One of the major reasons that the JWST is designed to be an infrared scope is that infrared astronomy is, in general, really hard to do from the surface of the Earth. Light pollution is the bane of astronomers, who need their skies crystal-clear and perfectly dark to do their detailed observations and measurements.
And infrared light pollution comes from many different places. Basically, anything warm. Which is, basically, everything. Human bodies generate 100 watts of infrared radiation. The Earth itself is pretty warm, glowing strongly in infrared bands. Even the telescope itself, if it's at room temperature, is aglow in the infrared.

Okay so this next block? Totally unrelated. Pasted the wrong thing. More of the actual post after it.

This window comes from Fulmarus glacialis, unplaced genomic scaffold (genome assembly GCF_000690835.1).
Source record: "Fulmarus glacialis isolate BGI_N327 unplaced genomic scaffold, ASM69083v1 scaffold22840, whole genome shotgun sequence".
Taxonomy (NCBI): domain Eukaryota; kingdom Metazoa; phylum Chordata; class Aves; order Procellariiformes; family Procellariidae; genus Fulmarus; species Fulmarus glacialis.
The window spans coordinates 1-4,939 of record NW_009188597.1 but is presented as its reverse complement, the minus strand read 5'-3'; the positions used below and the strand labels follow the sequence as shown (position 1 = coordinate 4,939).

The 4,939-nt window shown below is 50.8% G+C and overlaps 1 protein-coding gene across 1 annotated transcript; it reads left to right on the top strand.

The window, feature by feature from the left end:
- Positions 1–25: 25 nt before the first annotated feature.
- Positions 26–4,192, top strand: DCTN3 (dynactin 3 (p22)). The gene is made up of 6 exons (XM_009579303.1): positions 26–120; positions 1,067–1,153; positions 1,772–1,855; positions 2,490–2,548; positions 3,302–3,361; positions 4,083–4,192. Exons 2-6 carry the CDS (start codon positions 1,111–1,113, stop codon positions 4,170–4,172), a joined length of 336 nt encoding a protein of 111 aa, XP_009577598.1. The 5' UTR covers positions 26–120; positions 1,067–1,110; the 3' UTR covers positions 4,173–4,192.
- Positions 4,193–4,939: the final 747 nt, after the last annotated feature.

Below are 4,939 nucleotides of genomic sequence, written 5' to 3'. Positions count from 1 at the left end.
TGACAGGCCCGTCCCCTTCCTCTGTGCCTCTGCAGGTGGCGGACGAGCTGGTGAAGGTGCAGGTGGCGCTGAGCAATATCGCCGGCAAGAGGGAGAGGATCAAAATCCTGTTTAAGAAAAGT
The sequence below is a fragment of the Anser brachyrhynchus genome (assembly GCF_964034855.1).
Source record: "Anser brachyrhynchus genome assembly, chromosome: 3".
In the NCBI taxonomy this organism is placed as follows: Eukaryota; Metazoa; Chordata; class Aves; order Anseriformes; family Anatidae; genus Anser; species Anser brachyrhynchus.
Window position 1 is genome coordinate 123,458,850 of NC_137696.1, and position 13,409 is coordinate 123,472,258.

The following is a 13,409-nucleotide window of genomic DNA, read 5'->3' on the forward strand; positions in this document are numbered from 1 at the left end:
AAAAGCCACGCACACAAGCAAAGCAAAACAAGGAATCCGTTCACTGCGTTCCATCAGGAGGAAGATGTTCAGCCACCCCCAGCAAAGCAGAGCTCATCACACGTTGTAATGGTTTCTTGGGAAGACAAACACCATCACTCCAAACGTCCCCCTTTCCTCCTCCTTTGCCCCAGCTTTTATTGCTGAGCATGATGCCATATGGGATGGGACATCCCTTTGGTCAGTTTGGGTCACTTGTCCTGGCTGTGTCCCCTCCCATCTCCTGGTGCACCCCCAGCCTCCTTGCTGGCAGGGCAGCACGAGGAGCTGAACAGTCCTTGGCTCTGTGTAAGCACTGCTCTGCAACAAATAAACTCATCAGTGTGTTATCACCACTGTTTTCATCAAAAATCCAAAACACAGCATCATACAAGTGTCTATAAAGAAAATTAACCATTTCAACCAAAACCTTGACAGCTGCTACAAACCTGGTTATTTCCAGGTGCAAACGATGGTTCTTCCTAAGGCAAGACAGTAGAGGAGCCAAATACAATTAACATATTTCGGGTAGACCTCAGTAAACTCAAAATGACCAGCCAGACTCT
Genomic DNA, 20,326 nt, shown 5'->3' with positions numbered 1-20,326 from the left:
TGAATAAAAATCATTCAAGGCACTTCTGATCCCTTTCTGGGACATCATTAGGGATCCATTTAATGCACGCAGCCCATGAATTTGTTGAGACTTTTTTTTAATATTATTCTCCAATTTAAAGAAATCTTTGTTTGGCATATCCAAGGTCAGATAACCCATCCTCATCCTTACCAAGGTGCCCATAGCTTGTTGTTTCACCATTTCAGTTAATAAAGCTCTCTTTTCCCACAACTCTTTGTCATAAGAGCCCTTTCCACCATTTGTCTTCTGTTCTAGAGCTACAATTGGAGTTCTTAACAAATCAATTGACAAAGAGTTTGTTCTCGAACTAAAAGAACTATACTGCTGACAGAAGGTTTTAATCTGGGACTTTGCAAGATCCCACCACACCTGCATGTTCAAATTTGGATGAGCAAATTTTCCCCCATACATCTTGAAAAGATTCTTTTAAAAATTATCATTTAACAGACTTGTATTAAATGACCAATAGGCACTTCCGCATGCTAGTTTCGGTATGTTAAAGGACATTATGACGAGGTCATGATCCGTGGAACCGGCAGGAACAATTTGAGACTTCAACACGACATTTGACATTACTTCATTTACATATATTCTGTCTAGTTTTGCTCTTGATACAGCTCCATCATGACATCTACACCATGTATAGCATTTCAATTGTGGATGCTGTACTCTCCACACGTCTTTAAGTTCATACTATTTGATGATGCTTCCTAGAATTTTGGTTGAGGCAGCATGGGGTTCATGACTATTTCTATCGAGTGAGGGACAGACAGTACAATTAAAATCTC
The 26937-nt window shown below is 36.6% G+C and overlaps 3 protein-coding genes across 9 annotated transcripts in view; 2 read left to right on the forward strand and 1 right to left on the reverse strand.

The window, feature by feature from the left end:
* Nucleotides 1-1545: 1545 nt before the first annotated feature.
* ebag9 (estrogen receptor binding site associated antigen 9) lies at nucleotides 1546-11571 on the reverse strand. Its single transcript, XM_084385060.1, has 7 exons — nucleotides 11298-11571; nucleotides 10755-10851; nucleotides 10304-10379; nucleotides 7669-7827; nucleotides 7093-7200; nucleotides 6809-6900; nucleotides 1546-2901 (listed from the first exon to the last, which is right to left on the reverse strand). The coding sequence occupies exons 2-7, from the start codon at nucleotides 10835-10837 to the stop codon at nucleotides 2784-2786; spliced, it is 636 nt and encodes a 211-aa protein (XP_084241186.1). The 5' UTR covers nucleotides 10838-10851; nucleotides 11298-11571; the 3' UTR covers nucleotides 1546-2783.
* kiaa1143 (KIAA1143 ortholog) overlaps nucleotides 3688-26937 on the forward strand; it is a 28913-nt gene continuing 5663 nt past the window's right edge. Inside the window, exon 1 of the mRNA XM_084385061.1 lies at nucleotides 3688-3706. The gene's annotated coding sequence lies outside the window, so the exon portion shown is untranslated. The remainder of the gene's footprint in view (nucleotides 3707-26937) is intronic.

It's not that we can't do infrared astronomy from the ground, it's just that it's frustratingly hard.
Far from home
The JWST will operate about 1 million miles (1.5 million kilometers) from the Earth, to get it safely far away from our warm, infrared-glowing planet. But even still, there's the sun to contend with. Ever sit outside on a nice summer day, feeling the warmth of our sun on your skin? Yeah, that's infrared radiation, pumped out by the bucketful. And even a million miles away from the Earth, the sun is still a little bit toasty.
To combat this, designers of infrared space telescopes have a couple options. The most common choice is to use an active cooling system, chilling down the telescope to the temperatures needed to properly observe infrared wavelengths. This is great, and utilized by previous infrared space telescopes, but it does limit their lifespans. No more coolant = no more astronomy.